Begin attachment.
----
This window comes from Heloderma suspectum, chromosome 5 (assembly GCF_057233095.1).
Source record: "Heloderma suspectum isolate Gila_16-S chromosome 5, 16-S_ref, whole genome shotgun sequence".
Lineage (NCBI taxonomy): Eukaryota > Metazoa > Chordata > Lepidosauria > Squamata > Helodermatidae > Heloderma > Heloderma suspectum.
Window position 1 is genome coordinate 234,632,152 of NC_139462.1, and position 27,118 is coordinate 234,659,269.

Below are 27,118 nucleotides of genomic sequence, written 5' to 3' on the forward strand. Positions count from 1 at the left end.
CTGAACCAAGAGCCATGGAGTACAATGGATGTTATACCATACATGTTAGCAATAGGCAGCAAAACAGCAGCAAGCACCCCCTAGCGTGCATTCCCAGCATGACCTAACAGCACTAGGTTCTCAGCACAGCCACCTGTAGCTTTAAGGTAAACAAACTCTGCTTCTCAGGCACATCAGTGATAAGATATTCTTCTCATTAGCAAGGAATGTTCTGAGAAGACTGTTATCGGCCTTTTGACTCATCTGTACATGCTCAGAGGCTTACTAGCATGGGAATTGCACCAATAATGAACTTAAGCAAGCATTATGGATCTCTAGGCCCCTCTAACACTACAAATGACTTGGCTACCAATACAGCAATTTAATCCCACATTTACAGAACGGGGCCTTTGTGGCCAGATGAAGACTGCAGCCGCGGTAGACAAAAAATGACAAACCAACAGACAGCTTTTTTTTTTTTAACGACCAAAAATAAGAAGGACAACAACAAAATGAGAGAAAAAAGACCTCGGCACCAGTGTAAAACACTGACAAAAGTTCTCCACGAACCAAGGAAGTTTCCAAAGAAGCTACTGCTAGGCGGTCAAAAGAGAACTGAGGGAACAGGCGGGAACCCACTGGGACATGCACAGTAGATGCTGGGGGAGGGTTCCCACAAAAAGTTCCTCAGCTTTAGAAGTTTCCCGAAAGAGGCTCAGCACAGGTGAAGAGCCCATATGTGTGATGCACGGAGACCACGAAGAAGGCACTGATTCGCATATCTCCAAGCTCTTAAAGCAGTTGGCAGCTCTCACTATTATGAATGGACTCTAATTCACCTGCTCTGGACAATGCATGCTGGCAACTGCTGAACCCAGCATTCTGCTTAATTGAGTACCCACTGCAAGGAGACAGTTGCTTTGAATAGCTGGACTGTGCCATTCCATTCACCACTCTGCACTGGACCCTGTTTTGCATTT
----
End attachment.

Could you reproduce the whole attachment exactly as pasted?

This window comes from Heloderma suspectum, chromosome 5 (assembly GCF_057233095.1).
Source record: "Heloderma suspectum isolate Gila_16-S chromosome 5, 16-S_ref, whole genome shotgun sequence".
Lineage (NCBI taxonomy): Eukaryota > Metazoa > Chordata > Lepidosauria > Squamata > Helodermatidae > Heloderma > Heloderma suspectum.
Window position 1 is genome coordinate 234,632,152 of NC_139462.1, and position 27,118 is coordinate 234,659,269.

Below are 27,118 nucleotides of genomic sequence, written 5' to 3' on the forward strand. Positions count from 1 at the left end.
CTGAACCAAGAGCCATGGAGTACAATGGATGTTATACCATACATGTTAGCAATAGGCAGCAAAACAGCAGCAAGCACCCCCTAGCGTGCATTCCCAGCATGACCTAACAGCACTAGGTTCTCAGCACAGCCACCTGTAGCTTTAAGGTAAACAAACTCTGCTTCTCAGGCACATCAGTGATAAGATATTCTTCTCATTAGCAAGGAATGTTCTGAGAAGACTGTTATCGGCCTTTTGACTCATCTGTACATGCTCAGAGGCTTACTAGCATGGGAATTGCACCAATAATGAACTTAAGCAAGCATTATGGATCTCTAGGCCCCTCTAACACTACAAATGACTTGGCTACCAATACAGCAATTTAATCCCACATTTACAGAACGGGGCCTTTGTGGCCAGATGAAGACTGCAGCCGCGGTAGACAAAAAATGACAAACCAACAGACAGCTTTTTTTTTTTTAACGACCAAAAATAAGAAGGACAACAACAAAATGAGAGAAAAAAGACCTCGGCACCAGTGTAAAACACTGACAAAAGTTCTCCACGAACCAAGGAAGTTTCCAAAGAAGCTACTGCTAGGCGGTCAAAAGAGAACTGAGGGAACAGGCGGGAACCCACTGGGACATGCACAGTAGATGCTGGGGGAGGGTTCCCACAAAAAGTTCCTCAGCTTTAGAAGTTTCCCGAAAGAGGCTCAGCACAGGTGAAGAGCCCATATGTGTGATGCACGGAGACCACGAAGAAGGCACTGATTCGCATATCTCCAAGCTCTTAAAGCAGTTGGCAGCTCTCACTATTATGAATGGACTCTAATTCACCTGCTCTGGACAATGCATGCTGGCAACTGCTGAACCCAGCATTCTGCTTAATTGAGTACCCACTGCAAGGAGACAGTTGCTTTGAATAGCTGGACTGTGCCATTCCATTCACCACTCTGCACTGGACCCTGTTTTGCATTT